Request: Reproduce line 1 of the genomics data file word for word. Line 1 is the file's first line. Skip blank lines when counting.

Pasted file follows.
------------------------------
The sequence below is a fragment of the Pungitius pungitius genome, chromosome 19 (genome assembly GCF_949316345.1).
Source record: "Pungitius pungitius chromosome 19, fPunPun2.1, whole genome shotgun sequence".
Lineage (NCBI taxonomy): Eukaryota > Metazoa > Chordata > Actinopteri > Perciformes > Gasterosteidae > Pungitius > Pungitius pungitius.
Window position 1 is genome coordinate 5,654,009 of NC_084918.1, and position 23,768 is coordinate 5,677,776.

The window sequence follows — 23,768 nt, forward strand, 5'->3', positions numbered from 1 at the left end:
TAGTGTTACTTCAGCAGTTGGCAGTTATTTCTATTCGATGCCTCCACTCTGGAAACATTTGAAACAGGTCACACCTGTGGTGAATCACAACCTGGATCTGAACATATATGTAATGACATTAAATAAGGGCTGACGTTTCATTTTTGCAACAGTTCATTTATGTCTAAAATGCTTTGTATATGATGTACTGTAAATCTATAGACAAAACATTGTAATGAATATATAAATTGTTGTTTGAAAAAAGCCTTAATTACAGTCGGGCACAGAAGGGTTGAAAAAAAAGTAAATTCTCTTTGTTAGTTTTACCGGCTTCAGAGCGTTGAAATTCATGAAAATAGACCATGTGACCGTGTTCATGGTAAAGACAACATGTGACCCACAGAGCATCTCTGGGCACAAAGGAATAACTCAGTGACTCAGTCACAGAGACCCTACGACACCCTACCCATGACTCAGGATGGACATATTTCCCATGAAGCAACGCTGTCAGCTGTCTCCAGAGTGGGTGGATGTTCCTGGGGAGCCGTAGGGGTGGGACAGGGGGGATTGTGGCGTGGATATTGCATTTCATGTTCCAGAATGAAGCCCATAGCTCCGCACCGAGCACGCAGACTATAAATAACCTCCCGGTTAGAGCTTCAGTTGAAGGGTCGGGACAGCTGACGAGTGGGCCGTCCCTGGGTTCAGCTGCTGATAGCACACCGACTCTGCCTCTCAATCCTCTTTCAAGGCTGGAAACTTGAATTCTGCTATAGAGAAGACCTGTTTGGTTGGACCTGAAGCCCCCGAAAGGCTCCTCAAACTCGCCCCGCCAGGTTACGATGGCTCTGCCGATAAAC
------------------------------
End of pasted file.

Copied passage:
The sequence below is a fragment of the Pungitius pungitius genome, chromosome 19 (genome assembly GCF_949316345.1).